Being Uninsured is Better than Being on Medicaid to Get a Doctor’s Appointment

doc-with-patientPosing as patients, researchers made almost 13,000 calls to doctors’ offices in ten states, seeking appointments for a variety of ailments. For those posing as privately insured patients, they got appointments 85 percent of the time. For those posing as patients on Medicaid, they only got appointments 58 percent of the time. Researchers also posed as uninsured patients who were willing to pay in full at the time of the appointment.

The result? 78 percent were successful (for appointments costing more than $75) — 36 percent better than those posing as Medicaid patients and quite close to those posing as privately insured.

Comments (14)

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  1. J. Heckman says:

    But who can afford to pay the bills?

  2. Jimbino says:

    A person with any sense–particularly the exploited young, healthy, childfree male–will refuse Obamacare and seek medical care in places like Mexico, where the prices are very low.

    • Andrew says:

      Where there are incentives, people follow. If ObamaCare is too costly and limits access, then off to Mexico it is.

      • Jimbino says:

        Andrew, the “death spiral” is your friend. Only a few young, single, childfree, healthy males need to trust their health care to Mexico to initiate the downward spiral.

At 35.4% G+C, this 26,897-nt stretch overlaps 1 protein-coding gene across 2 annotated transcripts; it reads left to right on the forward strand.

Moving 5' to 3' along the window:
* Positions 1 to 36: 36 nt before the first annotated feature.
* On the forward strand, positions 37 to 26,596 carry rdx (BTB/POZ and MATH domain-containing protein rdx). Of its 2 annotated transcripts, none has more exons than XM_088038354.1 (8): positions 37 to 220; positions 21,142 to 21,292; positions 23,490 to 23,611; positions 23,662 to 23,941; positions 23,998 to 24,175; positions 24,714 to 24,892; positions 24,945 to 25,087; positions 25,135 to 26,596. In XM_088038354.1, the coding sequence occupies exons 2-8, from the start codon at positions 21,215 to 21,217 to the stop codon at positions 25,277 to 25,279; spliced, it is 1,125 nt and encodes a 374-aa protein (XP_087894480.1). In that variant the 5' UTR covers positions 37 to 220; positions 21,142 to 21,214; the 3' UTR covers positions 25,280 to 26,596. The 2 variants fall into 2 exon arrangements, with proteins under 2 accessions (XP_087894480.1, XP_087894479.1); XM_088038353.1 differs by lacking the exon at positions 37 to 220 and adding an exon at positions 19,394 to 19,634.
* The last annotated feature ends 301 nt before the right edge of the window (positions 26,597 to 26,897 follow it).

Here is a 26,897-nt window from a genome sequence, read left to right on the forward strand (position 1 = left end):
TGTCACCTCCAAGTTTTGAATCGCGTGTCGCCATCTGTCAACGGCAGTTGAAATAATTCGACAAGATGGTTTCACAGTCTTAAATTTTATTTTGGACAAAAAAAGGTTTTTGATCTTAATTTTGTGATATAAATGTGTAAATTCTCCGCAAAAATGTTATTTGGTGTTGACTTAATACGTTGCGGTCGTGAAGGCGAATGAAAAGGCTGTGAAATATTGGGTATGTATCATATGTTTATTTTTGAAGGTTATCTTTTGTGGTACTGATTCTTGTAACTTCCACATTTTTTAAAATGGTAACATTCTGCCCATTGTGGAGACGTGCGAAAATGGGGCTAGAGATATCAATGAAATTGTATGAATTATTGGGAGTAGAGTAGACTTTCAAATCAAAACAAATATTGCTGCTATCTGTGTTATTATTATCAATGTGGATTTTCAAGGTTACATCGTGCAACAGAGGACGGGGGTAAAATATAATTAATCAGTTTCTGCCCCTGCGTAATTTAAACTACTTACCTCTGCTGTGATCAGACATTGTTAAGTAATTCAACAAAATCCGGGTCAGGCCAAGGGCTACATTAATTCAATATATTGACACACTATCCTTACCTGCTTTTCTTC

I am only one guy, like John Galt, and I’m doing my best to lead the way. I am now in Rio de Janeiro, having just had cataract surgery at half the USSA price quoted in Austin, TX.

  3. Thomas says:

    The vast increase of people on Medicaid due to the expansion is only going to worsen those numbers. I imagine that 58% shrinking considerably.

  4. Peter A says:

    Let’s wait; soon those that are insured through the exchanges will be receiving the mediocre care that those on Medicaid are currently receiving. It wouldn’t surprise me if in the near future only those willing to pay fully out of pocket, will be able to receive treatment.

  5. Hector E says:

    Obamacare did not make healthcare affordable, it didn’t provide coverage for everyone and will make it more difficult for individuals to see their doctor. I think that we can clearly state that it is a failed program.